Lisa Kulisek, a mother of a pre-school student at Smyth Elementary, chairperson of the LSC, a SFC member, and a graduate of "Stand Up," was concerned because Smyth is under-utilized. She said that parents are undervalued and the whole picture needs to be seen. She said that most of the students walk to school and have a one in eleven chance of getting in a magnet school. She said "Inequities from school to school are shameful," and "Some parents can't afford bus fare even to come to a meeting like this." She added, "Don't just look at the data."
Dwayne Truss, of the Austin Community Action Council, thanked the Board for Emmet School improvements. He remarked that there is no proof that consolidation and closing will benefit communities. He said that the March 1 deadline doesn't allow enough time to hire teachers for next year. He added, look at the Austin community, ACT never closed; that charter was suspended. He also spoke of the money spent on Lathrop and Nash schools.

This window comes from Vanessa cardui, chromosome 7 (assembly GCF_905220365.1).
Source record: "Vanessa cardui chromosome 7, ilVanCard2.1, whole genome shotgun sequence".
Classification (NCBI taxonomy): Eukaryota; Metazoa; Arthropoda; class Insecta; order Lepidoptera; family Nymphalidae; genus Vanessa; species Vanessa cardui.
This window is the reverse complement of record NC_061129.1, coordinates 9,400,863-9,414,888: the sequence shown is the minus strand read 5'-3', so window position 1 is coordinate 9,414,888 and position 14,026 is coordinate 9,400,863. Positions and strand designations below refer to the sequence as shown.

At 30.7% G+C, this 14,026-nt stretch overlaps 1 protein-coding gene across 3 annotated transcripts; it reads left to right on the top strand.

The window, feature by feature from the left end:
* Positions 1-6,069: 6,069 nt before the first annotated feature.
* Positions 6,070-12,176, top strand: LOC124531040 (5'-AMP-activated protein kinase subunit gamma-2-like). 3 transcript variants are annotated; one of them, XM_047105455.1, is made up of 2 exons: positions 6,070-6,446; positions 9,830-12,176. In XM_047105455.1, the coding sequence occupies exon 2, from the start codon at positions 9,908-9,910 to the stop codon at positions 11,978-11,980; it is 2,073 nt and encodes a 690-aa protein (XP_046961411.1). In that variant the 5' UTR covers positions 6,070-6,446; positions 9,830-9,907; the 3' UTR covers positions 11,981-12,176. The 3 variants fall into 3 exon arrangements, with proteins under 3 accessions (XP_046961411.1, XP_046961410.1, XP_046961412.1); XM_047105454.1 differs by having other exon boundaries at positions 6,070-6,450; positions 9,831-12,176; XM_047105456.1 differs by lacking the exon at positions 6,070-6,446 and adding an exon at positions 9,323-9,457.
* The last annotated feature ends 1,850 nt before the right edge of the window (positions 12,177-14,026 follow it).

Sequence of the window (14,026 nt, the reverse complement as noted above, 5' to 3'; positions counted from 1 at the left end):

Alexandria Janopoulos, a member of the Mikva Challenge Education Council, spoke of policy recommendations to improve CPS. She said the final product was in the Principal Guide Book which she presented. She said that there are five essential elements of successful schools.
Clarice Mills, of the West Chatham Community which offers services to six to eighteen year-olds, told of the T.E.A.M. Inc. program which uses technology, teamwork, sportsmanship, problem solving and ability. She presented handouts and asked that this program be an after-school program or a break-session program.
Shawn Meade, a Special Education Teacher at Kelvyn Park High School, spoke of inappropriate programming of schedules, that students were improperly placed, schedules were changed several times, and that there were mis-matches between teachers/students/ and IEPS. He said it was not possible to write meaningful goals for students. He mentioned that the Special Education Department Chairperson was now teaching six classes. He added that he, Shawn Meade, was speaking for the entire department.